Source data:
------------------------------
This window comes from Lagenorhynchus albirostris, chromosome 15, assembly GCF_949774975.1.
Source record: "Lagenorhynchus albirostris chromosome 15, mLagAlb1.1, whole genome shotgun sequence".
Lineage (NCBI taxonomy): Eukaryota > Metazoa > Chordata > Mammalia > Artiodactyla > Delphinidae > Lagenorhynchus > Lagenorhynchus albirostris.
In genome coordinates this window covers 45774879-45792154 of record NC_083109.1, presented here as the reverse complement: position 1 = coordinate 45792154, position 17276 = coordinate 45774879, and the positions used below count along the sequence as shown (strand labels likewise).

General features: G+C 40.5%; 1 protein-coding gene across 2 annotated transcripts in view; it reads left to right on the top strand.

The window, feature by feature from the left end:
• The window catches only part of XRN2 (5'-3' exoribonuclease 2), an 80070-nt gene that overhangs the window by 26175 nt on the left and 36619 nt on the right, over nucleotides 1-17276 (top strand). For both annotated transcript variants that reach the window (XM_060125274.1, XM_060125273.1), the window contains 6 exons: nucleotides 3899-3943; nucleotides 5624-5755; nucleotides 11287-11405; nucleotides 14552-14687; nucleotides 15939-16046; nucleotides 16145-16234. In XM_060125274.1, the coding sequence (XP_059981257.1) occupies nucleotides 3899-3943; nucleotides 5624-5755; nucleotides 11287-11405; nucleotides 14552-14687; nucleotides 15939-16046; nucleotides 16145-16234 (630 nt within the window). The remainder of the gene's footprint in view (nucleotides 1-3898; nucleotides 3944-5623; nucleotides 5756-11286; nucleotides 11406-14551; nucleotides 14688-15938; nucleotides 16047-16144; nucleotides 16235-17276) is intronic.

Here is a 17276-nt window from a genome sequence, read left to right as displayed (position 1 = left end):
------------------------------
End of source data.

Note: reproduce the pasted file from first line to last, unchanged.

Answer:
This window comes from Lagenorhynchus albirostris, chromosome 15, assembly GCF_949774975.1.
Source record: "Lagenorhynchus albirostris chromosome 15, mLagAlb1.1, whole genome shotgun sequence".
Lineage (NCBI taxonomy): Eukaryota > Metazoa > Chordata > Mammalia > Artiodactyla > Delphinidae > Lagenorhynchus > Lagenorhynchus albirostris.
In genome coordinates this window covers 45774879-45792154 of record NC_083109.1, presented here as the reverse complement: position 1 = coordinate 45792154, position 17276 = coordinate 45774879, and the positions used below count along the sequence as shown (strand labels likewise).

General features: G+C 40.5%; 1 protein-coding gene across 2 annotated transcripts in view; it reads left to right on the top strand.

The window, feature by feature from the left end:
• The window catches only part of XRN2 (5'-3' exoribonuclease 2), an 80070-nt gene that overhangs the window by 26175 nt on the left and 36619 nt on the right, over nucleotides 1-17276 (top strand). For both annotated transcript variants that reach the window (XM_060125274.1, XM_060125273.1), the window contains 6 exons: nucleotides 3899-3943; nucleotides 5624-5755; nucleotides 11287-11405; nucleotides 14552-14687; nucleotides 15939-16046; nucleotides 16145-16234. In XM_060125274.1, the coding sequence (XP_059981257.1) occupies nucleotides 3899-3943; nucleotides 5624-5755; nucleotides 11287-11405; nucleotides 14552-14687; nucleotides 15939-16046; nucleotides 16145-16234 (630 nt within the window). The remainder of the gene's footprint in view (nucleotides 1-3898; nucleotides 3944-5623; nucleotides 5756-11286; nucleotides 11406-14551; nucleotides 14688-15938; nucleotides 16047-16144; nucleotides 16235-17276) is intronic.

Here is a 17276-nt window from a genome sequence, read left to right as displayed (position 1 = left end):